A freshman perspective

Published 12:00 am Tuesday, June 1, 2004

After serving two years in the Alabama House of Representatives I can tell you that I have learned more in that experience than I could ever learn in a lifetime of civic lessons. Working in the legislative process can be both rewarding and disappointing all at the same time. This legislative session is a classic example of how the process can truly be a roller coaster ride.

For 22 years legislation has been introduced to create a Transportation Commission to oversee how road projects are built in Alabama. This would be a huge boost for Shelby County because we do not currently get our fair share of road dollars.

The bill has never even been passed out of committee before this year. After months of building coalitions and working with all the parties involved, the House of Representatives finally passed the Transportation Commission Bill by a vote of 93-1. You would think with an overwhelming victory like that, it should receive smooth sailing in the state senate.

When the bill was brought before the Senate Banking Committee of all places, however, it was defeated by two state senators who did not want to give up the power they hold. It’s hard to not be disappointed by such a defeat after having so many victories leading up this sad committee vote.

In the end, the lesson is – the legislative process takes a long time and those who continue to fight for the issues they believe in will prevail but they can never give up on a process that takes years to master.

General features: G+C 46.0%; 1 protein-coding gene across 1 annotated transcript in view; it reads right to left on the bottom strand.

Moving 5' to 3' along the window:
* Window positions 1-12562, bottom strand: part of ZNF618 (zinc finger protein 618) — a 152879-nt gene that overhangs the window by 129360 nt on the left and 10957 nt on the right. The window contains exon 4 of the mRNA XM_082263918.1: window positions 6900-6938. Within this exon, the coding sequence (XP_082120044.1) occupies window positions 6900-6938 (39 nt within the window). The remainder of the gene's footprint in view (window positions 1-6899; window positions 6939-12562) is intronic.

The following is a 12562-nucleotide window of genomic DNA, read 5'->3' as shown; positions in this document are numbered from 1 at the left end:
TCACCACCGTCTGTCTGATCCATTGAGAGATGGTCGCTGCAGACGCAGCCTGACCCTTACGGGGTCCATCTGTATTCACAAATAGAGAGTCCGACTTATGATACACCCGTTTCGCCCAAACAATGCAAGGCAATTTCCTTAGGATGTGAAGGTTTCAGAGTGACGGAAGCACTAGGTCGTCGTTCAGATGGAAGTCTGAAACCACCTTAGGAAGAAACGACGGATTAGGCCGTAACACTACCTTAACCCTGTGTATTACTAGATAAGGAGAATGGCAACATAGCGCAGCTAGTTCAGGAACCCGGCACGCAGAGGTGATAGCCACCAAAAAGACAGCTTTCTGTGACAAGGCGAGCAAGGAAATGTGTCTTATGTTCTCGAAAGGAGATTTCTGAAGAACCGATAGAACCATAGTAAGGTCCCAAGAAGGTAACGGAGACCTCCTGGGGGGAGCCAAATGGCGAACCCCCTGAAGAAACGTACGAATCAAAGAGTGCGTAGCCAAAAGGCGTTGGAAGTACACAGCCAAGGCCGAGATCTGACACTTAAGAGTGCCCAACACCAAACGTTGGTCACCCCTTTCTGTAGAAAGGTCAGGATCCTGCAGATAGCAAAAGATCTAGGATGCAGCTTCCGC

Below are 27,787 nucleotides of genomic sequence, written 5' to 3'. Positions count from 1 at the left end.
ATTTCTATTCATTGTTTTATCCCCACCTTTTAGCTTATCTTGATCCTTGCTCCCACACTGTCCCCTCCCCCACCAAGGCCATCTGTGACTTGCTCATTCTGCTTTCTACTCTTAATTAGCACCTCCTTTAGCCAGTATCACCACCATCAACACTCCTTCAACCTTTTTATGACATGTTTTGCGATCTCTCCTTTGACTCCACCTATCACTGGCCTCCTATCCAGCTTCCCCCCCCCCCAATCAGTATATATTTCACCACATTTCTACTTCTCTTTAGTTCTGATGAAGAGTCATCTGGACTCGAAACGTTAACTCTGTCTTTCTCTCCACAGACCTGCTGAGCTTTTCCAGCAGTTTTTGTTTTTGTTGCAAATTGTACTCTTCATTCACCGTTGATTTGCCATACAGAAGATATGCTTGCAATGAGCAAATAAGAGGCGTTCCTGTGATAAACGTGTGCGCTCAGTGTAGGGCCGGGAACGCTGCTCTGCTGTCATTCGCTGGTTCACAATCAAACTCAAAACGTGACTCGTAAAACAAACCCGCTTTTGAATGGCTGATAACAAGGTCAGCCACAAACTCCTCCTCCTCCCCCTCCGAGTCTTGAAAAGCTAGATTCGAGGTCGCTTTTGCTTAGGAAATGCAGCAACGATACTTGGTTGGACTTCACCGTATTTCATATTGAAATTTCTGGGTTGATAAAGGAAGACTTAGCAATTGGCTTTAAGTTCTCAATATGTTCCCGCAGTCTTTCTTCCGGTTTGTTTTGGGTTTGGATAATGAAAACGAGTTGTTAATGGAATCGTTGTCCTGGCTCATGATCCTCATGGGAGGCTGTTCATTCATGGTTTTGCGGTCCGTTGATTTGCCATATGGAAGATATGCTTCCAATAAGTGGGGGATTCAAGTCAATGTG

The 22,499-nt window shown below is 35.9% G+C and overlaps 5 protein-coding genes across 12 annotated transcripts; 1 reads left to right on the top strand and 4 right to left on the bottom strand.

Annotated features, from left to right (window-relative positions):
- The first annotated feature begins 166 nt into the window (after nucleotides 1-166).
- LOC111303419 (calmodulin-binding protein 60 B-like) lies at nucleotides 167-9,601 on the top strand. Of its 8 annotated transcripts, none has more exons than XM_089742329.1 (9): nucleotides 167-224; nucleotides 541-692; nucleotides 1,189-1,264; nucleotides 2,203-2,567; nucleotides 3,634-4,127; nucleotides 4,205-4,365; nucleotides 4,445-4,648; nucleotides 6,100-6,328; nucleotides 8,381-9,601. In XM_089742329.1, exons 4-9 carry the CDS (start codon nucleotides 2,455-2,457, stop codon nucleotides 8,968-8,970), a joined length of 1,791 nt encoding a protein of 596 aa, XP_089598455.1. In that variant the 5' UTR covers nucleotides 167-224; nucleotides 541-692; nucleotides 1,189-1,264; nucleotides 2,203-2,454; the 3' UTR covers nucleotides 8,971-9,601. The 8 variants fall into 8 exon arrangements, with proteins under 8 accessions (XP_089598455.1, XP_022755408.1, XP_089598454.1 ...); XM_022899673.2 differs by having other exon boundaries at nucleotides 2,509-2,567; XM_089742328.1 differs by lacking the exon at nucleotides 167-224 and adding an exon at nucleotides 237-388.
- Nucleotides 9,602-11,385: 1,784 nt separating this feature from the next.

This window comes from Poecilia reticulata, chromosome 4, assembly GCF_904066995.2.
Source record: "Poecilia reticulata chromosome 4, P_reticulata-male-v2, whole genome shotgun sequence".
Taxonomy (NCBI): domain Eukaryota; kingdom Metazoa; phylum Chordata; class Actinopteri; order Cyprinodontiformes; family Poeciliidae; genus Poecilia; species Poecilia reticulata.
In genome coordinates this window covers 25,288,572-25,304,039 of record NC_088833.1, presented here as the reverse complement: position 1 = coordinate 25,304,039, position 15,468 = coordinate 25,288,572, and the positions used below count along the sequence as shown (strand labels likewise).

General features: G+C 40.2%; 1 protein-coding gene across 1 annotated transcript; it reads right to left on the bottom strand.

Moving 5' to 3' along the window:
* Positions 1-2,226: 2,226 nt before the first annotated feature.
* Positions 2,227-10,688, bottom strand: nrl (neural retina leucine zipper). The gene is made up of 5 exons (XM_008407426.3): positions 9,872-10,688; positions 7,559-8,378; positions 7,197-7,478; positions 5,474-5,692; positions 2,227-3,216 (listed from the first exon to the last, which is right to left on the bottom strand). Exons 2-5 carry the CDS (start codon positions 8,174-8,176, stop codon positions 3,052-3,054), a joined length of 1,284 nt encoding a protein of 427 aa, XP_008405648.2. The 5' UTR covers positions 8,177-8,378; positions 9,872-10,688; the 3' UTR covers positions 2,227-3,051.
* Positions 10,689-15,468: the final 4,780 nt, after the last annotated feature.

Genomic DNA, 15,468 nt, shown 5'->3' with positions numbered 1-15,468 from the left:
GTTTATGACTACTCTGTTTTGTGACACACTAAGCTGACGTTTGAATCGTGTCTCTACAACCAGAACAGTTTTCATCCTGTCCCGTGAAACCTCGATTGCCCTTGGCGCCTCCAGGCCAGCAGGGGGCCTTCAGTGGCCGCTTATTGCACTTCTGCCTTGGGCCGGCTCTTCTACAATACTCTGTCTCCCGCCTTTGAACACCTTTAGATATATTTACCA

While it is popular to back home to think everything in Montgomery is corrupt and bad, there are, in fact, a few bright spots that have appeared on the horizon. It felt good to be able to co-sponsor and support legislation protecting foster parents, reforming parts of our election process and working to bring more accountability to state government.

Despite the fact that we fell woefully short on accountability, other victories make me realize there is some hope for the future if the determination is in place to make government more responsive to its citizens. Giving up on accountability legislation in state government is not an option that any of us can live with.

In the end, I cannot help but look back with mixed emotions about the legislative process. I voted against the general fund budget to fund all state agencies, not because I do not want government to operate but because I continue to see our state pour more money into a system that is obviously broken. A person cannot help but be proud when you see your own legislative work pass by an overwhelming margin in one chamber of the legislature. But sometimes that pride can be hollow when looking at the entrenched special interests that will do whatever is necessary to stop real reform in Alabama.

I would not trade my legislative experience for anything in the world. The good in serving people has always outweighed the bad. I have a saying that sums up my feelings about the legislature best: &uot;If all the good people just gave up and came home, what would that leave running our state government?&uot;

I look forward to serving the next two years with excitement at the opportunities ahead.

Rep. Cam Ward serves as state representative for District 50 in the Alabama House of Representatives. He and his wife, Julie, and their daughter, Riley, reside in Alabaster